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Susan Park, Lindsay P. Toth, Scott E. Crouter, Cary M. Springer, Robert T. Marcotte and David R. Bassett

Purpose: To examine the effect of activity monitor placement on daily step counts when monitors are worn at different positions on the wrist/forearm and the hip. Methods: Participants (N = 18) wore eight different models (four wrist and four hip models) across four days. Each day, one hip and one wrist model were selected, and four identical monitors of each model were worn on the right hip and the non-dominant wrist/forearm, respectively, during all waking hours. Step counts of each monitor were compared to the same model worn in the referent position (wrist: proximal to ulnar styloid process; hip: midline of thigh). Percent of referent steps and mean difference between observed and referent positions were computed. Significant differences in steps between positions for each method were determined using one-way repeated measures ANOVAs. For significant main effects, pairwise comparisons with Bonferroni corrections were used to determine which positions were significantly different. Results: All wrist methods showed a significant main effect for placement (p < .05) and alternate positions were 1–16% lower than the referent position. For hip methods, only the Omron HJ-325 differed across positions (p < .05), but differences were among non-referent positions and all were within ±2% of steps recorded by the referent position. Conclusions: Researchers should be aware that positions that deviate from the manufacturer’s recommended position at the wrist could influence step counts. Of all hip methods examined, the Omron had a significant placement effect which did not constitute a practical difference.

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Georgia Cervin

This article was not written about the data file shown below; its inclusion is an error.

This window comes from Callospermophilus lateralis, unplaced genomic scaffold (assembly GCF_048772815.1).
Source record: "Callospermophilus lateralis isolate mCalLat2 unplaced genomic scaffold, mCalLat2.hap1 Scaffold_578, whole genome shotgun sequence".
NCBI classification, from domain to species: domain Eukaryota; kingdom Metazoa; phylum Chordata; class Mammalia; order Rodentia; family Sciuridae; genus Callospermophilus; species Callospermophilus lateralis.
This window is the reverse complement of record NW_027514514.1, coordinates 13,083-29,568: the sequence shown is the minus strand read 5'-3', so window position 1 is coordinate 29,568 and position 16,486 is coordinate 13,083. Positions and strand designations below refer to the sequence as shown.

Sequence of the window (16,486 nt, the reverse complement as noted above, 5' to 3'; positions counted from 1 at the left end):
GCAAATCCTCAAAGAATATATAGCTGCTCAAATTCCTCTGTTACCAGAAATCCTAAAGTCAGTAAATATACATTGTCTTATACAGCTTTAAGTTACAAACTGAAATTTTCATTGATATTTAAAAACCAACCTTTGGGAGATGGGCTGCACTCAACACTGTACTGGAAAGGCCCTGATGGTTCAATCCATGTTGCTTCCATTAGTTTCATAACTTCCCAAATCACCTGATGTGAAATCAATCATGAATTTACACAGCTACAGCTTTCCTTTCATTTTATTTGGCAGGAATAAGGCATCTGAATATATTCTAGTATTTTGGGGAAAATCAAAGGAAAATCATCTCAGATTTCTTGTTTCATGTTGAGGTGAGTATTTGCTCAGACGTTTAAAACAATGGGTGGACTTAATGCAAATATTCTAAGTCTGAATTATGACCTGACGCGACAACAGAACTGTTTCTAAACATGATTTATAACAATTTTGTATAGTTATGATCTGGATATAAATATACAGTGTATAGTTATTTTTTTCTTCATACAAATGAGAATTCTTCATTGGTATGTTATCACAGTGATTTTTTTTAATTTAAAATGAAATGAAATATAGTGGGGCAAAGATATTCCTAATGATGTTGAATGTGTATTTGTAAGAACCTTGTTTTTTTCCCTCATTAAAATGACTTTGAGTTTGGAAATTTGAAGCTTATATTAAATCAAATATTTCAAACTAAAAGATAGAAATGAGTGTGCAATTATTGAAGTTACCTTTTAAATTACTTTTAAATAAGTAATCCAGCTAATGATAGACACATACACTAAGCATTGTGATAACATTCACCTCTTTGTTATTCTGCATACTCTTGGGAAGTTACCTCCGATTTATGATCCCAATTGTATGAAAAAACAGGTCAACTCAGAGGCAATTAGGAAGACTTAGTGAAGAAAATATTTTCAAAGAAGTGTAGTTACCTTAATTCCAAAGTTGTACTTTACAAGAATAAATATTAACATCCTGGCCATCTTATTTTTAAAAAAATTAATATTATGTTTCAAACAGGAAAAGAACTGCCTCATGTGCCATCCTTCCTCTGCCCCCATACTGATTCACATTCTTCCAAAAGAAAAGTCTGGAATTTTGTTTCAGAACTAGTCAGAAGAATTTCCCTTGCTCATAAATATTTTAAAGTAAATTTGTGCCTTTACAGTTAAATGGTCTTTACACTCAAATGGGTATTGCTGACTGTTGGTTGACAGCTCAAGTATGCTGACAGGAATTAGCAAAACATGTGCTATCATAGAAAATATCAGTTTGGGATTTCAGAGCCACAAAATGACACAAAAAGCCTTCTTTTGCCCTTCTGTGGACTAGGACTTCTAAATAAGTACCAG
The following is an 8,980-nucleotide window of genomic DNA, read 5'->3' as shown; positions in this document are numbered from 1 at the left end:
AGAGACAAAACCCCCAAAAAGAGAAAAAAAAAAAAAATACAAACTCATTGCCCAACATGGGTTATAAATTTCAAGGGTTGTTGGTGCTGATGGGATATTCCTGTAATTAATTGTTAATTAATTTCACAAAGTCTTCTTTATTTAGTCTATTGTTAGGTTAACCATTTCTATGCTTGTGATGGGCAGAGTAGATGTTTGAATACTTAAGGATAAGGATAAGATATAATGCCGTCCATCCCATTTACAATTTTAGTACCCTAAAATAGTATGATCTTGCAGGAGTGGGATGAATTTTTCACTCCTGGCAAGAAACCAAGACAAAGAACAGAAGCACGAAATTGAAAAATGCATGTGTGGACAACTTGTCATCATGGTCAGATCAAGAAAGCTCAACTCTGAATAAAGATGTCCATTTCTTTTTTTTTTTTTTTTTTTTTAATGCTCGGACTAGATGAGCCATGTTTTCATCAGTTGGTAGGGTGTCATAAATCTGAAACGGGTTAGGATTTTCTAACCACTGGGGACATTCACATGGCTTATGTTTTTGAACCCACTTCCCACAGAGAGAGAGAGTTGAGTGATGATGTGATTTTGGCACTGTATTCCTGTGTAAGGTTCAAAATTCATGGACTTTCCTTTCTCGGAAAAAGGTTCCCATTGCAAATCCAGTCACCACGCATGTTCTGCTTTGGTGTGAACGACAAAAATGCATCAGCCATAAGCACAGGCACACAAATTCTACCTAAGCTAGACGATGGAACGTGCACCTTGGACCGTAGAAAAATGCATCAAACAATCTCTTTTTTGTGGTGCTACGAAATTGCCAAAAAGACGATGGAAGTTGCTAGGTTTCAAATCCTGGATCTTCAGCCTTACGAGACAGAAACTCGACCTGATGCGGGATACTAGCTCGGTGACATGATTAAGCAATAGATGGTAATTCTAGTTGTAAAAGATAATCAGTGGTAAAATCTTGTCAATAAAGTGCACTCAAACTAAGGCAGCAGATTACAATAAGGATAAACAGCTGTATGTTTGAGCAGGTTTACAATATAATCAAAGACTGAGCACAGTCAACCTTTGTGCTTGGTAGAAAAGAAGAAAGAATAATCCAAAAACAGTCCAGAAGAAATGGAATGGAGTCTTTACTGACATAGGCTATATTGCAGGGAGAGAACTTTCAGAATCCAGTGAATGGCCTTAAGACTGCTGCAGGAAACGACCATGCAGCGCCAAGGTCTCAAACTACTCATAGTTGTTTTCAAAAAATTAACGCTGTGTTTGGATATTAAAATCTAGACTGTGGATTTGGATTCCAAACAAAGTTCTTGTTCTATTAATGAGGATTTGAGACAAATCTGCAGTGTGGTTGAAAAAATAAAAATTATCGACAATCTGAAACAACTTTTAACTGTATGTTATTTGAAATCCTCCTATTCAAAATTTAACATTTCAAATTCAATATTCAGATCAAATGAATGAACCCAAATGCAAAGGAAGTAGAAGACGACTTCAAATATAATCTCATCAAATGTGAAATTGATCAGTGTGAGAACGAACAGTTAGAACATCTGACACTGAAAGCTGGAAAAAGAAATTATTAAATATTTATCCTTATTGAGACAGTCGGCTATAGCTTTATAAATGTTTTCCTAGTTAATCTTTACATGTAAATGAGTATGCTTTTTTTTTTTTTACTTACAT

This paper examines the governing body of international gymnastics, the Fédération Internationale de Gymnastique (FIG) and its relationship with the International Olympic Committee (IOC). It outlines the nature of the relationship between the two bodies and how that relationship has historically impacted the resulting policy of both organizations. In particular, this research focuses on three main areas of policy. The first is economics and the shift from amateur to professional and commercial gymnastics. When the IOC began to develop commercial interests, the FIG feared losing its purity if it was to follow suit. Second, it explores policy surrounding gender. This is particularly relevant in a sport where each discipline is not only categorized by gender, but also contested on the basis of performance-gendered ideals. And finally, this research examines athlete welfare. Gymnastics is known for its young, docile participant base and, more recently, cases of sexual abuse in the United States. While a range of protective policies have since been created, what existed at an international level before then? I argue that the FIG has had to work within the confines of its Olympic remit in order to retain its relevance to the Olympic behemoth and its inclusion in the Games as gymnastics’ pinnacle event. At the same time, the FIG has mediated Olympic policy and exerted the will of the IOC over stakeholders in gymnastics. Moreover, this relationship is symbiotic: gymnastics is one of the top three most popular Olympic sports, attracting viewership and its attendant commercial benefits to the Games. This research is based on FIG bulletins and IOC correspondence, and it builds on a range of secondary works about the role of International Federations, their policies, and their rules in shaping the sports they govern.